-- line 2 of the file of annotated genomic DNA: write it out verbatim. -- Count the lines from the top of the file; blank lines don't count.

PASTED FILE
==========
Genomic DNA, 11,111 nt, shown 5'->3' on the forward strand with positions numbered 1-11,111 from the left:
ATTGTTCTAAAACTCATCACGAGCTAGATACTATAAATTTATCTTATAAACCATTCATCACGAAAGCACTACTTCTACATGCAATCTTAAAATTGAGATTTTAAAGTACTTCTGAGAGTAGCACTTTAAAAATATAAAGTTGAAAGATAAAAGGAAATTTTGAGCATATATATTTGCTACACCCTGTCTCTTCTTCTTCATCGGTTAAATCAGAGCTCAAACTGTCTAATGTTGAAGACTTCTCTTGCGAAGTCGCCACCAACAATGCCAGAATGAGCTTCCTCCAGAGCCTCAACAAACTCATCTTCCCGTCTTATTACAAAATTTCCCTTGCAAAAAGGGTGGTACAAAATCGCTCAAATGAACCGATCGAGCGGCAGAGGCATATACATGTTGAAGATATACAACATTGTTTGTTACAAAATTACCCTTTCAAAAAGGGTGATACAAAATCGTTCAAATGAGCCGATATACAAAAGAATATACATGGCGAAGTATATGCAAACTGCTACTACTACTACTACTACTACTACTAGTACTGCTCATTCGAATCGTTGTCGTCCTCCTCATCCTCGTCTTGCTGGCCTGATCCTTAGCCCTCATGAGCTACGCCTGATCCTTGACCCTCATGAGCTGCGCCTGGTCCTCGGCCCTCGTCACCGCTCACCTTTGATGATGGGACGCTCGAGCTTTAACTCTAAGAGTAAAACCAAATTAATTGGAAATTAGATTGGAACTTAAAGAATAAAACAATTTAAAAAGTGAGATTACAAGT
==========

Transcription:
ATTGTTCTAAAACTCATCACGAGCTAGATACTATAAATTTATCTTATAAACCATTCATCACGAAAGCACTACTTCTACATGCAATCTTAAAATTGAGATTTTAAAGTACTTCTGAGAGTAGCACTTTAAAAATATAAAGTTGAAAGATAAAAGGAAATTTTGAGCATATATATTTGCTACACCCTGTCTCTTCTTCTTCATCGGTTAAATCAGAGCTCAAACTGTCTAATGTTGAAGACTTCTCTTGCGAAGTCGCCACCAACAATGCCAGAATGAGCTTCCTCCAGAGCCTCAACAAACTCATCTTCCCGTCTTATTACAAAATTTCCCTTGCAAAAAGGGTGGTACAAAATCGCTCAAATGAACCGATCGAGCGGCAGAGGCATATACATGTTGAAGATATACAACATTGTTTGTTACAAAATTACCCTTTCAAAAAGGGTGATACAAAATCGTTCAAATGAGCCGATATACAAAAGAATATACATGGCGAAGTATATGCAAACTGCTACTACTACTACTACTACTACTACTAGTACTGCTCATTCGAATCGTTGTCGTCCTCCTCATCCTCGTCTTGCTGGCCTGATCCTTAGCCCTCATGAGCTACGCCTGATCCTTGACCCTCATGAGCTGCGCCTGGTCCTCGGCCCTCGTCACCGCTCACCTTTGATGATGGGACGCTCGAGCTTTAACTCTAAGAGTAAAACCAAATTAATTGGAAATTAGATTGGAACTTAAAGAATAAAACAATTTAAAAAGTGAGATTACAAGT